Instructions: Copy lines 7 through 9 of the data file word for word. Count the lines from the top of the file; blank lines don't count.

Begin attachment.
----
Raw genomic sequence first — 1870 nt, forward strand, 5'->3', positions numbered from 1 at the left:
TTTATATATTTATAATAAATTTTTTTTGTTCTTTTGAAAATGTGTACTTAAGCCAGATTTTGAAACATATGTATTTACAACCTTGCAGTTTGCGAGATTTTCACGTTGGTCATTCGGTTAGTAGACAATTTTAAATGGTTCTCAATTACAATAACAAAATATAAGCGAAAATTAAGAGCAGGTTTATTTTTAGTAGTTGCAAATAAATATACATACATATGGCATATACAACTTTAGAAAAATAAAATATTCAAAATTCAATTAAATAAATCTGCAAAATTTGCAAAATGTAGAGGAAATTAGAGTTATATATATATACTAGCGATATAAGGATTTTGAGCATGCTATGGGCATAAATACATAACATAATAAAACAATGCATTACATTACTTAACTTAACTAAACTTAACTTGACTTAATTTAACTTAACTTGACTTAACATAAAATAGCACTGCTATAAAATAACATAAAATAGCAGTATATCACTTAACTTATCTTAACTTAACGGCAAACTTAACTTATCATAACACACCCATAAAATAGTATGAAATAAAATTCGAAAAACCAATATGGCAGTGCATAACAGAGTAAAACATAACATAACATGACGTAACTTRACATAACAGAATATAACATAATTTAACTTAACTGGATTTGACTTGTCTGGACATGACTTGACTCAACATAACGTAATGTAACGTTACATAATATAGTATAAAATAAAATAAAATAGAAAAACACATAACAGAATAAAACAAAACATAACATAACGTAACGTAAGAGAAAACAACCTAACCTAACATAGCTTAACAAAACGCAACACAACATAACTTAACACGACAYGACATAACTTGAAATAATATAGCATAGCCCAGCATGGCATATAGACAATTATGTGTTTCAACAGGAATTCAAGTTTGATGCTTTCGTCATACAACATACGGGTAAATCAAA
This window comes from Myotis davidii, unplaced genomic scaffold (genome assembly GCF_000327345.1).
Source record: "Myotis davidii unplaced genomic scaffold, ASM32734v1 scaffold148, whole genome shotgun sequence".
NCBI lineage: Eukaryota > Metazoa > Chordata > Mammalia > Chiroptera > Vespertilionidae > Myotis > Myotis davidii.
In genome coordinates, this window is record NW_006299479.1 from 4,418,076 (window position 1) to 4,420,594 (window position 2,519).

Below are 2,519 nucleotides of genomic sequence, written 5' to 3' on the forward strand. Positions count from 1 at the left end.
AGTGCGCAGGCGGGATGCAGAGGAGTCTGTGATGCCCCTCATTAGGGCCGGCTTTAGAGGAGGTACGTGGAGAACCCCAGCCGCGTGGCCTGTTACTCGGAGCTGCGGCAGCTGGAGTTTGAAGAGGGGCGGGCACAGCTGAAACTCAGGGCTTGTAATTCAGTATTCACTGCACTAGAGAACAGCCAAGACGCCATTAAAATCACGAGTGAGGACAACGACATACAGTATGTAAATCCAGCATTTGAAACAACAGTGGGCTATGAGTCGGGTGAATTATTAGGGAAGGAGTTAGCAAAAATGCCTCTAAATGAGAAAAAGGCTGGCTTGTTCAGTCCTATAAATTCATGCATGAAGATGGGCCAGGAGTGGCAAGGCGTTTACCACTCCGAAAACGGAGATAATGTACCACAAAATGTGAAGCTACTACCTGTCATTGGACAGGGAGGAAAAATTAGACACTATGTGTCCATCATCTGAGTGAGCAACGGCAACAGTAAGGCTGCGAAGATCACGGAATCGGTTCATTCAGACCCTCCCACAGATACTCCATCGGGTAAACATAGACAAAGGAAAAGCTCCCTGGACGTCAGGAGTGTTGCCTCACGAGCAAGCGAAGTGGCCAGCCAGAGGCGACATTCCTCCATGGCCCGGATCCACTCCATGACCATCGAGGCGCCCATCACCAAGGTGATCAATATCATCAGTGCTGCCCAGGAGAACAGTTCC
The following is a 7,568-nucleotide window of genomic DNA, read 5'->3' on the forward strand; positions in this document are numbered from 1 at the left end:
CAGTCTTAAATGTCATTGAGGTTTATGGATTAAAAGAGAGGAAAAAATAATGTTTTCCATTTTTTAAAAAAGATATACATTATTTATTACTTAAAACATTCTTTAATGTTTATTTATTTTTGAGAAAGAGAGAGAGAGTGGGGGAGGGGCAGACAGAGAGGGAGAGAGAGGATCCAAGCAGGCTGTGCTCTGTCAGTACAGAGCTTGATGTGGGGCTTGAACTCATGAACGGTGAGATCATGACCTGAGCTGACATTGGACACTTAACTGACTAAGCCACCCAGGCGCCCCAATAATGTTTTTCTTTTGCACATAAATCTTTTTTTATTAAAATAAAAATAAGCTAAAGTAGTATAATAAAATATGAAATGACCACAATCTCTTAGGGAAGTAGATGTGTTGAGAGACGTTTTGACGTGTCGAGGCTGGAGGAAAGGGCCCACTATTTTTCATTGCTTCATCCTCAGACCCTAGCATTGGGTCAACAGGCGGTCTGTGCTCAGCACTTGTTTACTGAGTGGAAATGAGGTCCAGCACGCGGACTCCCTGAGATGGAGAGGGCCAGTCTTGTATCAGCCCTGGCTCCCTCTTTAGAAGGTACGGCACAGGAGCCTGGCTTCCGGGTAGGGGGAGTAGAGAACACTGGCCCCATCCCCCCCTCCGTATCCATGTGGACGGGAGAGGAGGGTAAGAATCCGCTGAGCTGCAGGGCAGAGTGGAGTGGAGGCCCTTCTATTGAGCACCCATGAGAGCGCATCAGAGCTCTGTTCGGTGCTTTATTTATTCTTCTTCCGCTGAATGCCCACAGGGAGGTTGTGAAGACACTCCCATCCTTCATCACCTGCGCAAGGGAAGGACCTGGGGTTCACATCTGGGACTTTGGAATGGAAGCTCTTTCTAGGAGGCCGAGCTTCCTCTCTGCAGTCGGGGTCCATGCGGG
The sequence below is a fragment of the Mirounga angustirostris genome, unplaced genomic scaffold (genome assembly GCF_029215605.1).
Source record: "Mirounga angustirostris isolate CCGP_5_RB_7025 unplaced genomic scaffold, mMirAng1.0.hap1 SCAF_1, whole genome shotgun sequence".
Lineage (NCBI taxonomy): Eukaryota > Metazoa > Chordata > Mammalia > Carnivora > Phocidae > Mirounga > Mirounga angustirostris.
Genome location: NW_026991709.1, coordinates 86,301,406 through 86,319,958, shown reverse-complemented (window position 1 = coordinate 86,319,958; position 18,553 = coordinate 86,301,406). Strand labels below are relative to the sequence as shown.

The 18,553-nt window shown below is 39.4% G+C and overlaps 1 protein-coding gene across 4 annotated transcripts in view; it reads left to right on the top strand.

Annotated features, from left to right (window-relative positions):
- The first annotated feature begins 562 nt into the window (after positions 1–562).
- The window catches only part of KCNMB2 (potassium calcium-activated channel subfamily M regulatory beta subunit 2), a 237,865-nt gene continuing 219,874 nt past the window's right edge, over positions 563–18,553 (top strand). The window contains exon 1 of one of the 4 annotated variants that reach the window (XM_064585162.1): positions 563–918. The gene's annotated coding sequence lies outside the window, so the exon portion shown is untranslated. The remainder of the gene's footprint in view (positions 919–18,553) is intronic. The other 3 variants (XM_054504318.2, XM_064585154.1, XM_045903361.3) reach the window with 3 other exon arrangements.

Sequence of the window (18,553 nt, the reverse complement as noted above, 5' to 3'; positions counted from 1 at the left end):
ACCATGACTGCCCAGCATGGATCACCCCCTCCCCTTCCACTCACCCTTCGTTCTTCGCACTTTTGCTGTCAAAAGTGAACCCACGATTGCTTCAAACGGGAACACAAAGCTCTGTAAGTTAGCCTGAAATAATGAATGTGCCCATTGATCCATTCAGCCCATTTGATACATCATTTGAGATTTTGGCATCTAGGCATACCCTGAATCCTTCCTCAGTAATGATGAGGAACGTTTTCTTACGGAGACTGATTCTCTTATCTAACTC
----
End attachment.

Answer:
Below are 2,519 nucleotides of genomic sequence, written 5' to 3' on the forward strand. Positions count from 1 at the left end.
AGTGCGCAGGCGGGATGCAGAGGAGTCTGTGATGCCCCTCATTAGGGCCGGCTTTAGAGGAGGTACGTGGAGAACCCCAGCCGCGTGGCCTGTTACTCGGAGCTGCGGCAGCTGGAGTTTGAAGAGGGGCGGGCACAGCTGAAACTCAGGGCTTGTAATTCAGTATTCACTGCACTAGAGAACAGCCAAGACGCCATTAAAATCACGAGTGAGGACAACGACATACAGTATGTAAATCCAGCATTTGAAACAACAGTGGGCTATGAGTCGGGTGAATTATTAGGGAAGGAGTTAGCAAAAATGCCTCTAAATGAGAAAAAGGCTGGCTTGTTCAGTCCTATAAATTCATGCATGAAGATGGGCCAGGAGTGGCAAGGCGTTTACCACTCCGAAAACGGAGATAATGTACCACAAAATGTGAAGCTACTACCTGTCATTGGACAGGGAGGAAAAATTAGACACTATGTGTCCATCATCTGAGTGAGCAACGGCAACAGTAAGGCTGCGAAGATCACGGAATCGGTTCATTCAGACCCTCCCACAGATACTCCATCGGGTAAACATAGACAAAGGAAAAGCTCCCTGGACGTCAGGAGTGTTGCCTCACGAGCAAGCGAAGTGGCCAGCCAGAGGCGACATTCCTCCATGGCCCGGATCCACTCCATGACCATCGAGGCGCCCATCACCAAGGTGATCAATATCATCAGTGCTGCCCAGGAGAACAGTTCC
The following is a 7,568-nucleotide window of genomic DNA, read 5'->3' on the forward strand; positions in this document are numbered from 1 at the left end: